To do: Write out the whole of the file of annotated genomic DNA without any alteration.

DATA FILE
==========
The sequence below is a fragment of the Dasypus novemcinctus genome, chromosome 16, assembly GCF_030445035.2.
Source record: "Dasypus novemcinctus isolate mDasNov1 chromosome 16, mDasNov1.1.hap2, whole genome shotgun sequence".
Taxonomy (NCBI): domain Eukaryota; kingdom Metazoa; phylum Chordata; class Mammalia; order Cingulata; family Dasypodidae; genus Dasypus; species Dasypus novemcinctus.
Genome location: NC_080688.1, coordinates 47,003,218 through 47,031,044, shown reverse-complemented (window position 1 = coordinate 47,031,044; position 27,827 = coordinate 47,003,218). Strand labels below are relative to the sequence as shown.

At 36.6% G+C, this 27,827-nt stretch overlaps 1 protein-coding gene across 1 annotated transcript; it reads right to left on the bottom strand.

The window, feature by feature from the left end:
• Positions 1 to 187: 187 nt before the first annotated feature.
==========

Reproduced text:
The sequence below is a fragment of the Dasypus novemcinctus genome, chromosome 16, assembly GCF_030445035.2.
Source record: "Dasypus novemcinctus isolate mDasNov1 chromosome 16, mDasNov1.1.hap2, whole genome shotgun sequence".
Taxonomy (NCBI): domain Eukaryota; kingdom Metazoa; phylum Chordata; class Mammalia; order Cingulata; family Dasypodidae; genus Dasypus; species Dasypus novemcinctus.
Genome location: NC_080688.1, coordinates 47,003,218 through 47,031,044, shown reverse-complemented (window position 1 = coordinate 47,031,044; position 27,827 = coordinate 47,003,218). Strand labels below are relative to the sequence as shown.

At 36.6% G+C, this 27,827-nt stretch overlaps 1 protein-coding gene across 1 annotated transcript; it reads right to left on the bottom strand.

The window, feature by feature from the left end:
• Positions 1 to 187: 187 nt before the first annotated feature.